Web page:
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Mehmed Said (1877, Gaziantep, Aleppo Vilayet – 28 March 1920), better known as Şahin Bey, was the commander of the Turkish revolutionaries that were stationed in the city of Gaziantep during the Turkish War of Independence. He was of Chechen-Circassian descent.
Ottoman Army YearsEdit
Beginning in 1899, he started to take active roles at numerous battles for the Ottoman Empire. He was sent to Yemen to fight against the local imams that were trying to take the control of the region from the Ottomans. His efforts would help the Ottoman Empire to control Yemen until its dissolution after World War I.
Later, he voluntarily went to Ottoman Tripolitania in 1911 to defend the Ottoman territories against the invading Italian forces. After a successful beginning for the Ottoman side, the Italo-Turkish War turned out to be an Italian victory in the end. An outcome that ended the Ottoman presence in the North Africa totally. Disappointed after the defeat, Şahin Bey returned to Istanbul and was sent to the Balkan front immediately. Another defeat was waiting for him there. Turks lost nearly all of their territories in Europe.
Şahin Bey's return to the Western front would come after the Ottoman Empire entered the World War I on the side of the Central Powers. He was sent to Galicia to help the allies of the empire. He was later transferred to the Middle Eastern front of the war, specifically to Sinai in 1917. There he took part in the Sinai and Palestine Campaign which resulted with another defeat for the Ottoman-German alliance. Şahin Bey became a prisoner of war in the hands of the British forces. He was not released until 1919.
When he returned in 1919 to his homeland, Southeast Anatolia, he became the representative of the Ottoman Army, with a duty to control the important road between Kilis and Gaziantep. There he saw the disadvantageous results of World War I.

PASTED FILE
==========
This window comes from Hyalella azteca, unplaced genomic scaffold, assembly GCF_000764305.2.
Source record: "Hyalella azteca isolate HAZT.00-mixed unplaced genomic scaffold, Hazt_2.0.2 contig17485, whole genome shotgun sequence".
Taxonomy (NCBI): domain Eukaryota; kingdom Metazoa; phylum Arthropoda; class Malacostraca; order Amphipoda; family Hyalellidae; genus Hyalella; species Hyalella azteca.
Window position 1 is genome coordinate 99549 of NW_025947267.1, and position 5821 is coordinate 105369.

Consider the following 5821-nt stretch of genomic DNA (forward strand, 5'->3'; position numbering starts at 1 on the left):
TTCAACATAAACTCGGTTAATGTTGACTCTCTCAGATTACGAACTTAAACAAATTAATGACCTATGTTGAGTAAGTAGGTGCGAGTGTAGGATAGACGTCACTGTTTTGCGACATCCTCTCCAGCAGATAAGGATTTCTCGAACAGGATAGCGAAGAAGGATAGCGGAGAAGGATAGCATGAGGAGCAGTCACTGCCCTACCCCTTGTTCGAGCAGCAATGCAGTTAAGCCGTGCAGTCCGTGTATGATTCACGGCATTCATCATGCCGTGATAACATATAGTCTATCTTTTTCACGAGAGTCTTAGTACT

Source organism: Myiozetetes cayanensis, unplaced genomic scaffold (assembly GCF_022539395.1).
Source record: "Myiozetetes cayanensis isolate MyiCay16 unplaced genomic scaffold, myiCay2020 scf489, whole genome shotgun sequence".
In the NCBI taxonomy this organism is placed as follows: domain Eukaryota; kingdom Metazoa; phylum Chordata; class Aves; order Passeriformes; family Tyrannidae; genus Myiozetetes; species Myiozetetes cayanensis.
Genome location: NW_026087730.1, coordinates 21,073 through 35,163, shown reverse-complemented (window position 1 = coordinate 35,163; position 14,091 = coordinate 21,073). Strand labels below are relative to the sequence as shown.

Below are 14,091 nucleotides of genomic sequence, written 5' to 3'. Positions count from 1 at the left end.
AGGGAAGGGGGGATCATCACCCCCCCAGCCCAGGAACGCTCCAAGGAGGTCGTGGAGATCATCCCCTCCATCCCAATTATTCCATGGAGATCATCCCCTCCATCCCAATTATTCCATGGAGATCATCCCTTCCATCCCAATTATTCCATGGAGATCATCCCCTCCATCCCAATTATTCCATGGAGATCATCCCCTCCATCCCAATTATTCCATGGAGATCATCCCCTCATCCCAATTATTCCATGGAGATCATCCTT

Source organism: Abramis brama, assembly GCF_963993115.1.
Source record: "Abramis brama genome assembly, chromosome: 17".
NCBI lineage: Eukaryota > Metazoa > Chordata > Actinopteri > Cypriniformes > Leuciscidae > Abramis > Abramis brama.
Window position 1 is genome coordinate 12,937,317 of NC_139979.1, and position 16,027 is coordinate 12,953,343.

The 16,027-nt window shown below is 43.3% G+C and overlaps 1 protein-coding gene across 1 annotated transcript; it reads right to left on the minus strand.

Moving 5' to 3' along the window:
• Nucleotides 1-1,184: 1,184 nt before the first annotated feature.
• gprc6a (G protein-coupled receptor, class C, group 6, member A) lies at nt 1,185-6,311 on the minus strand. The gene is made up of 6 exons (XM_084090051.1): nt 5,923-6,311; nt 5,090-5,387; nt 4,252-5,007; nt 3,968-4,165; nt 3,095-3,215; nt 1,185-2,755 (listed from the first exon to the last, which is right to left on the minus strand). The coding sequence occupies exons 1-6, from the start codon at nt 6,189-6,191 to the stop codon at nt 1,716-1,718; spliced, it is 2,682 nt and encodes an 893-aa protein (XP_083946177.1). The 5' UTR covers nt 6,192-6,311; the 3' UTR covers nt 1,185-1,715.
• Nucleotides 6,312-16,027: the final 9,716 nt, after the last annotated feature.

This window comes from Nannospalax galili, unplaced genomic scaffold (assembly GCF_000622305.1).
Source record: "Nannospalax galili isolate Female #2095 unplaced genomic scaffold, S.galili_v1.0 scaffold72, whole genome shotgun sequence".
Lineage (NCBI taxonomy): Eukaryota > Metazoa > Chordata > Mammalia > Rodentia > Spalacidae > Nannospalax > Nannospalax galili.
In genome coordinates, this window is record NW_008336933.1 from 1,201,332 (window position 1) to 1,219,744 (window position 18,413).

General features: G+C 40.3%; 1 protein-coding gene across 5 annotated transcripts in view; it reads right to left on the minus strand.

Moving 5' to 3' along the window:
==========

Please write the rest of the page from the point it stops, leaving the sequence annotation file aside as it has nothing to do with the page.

Local leader of the revolutionEdit
1919 was an important year for the Turkish revolution against the invading Allies. Mustafa Kemal was starting a revolt in Anatolia, and the French were invading Şahin Bey's homeland. Şahin Bey decided to join the spirit of the revolution and became the leader of the local revolutionaries.
He was hoping to defeat the French Army, as his comrades had done at the Battle of Marash. For this purpose, he attacked Charles Joseph Edouard Andréa's forces, a spearhead group of the actual army, that left Kilis to Aintab in the morning of 26 March 1920. The combat started with the advance of the Turkish side, but turned into a defeat when the main French force arrived onto the battlefield. Şahin Bey nevertheless fought against the advancing Andréa's troops and managed to stop them on Elmalı bridge. On 28 March, he and his men were killed, allowing Andrea's forces could enter to the city of Aintab.
- Selâhattin Âdil, Hayat Mücadeleleri: Selahattin Âdil Paşanın hatıraları, Zafer Matbaası, 1982, p. 339. (in Turkish)
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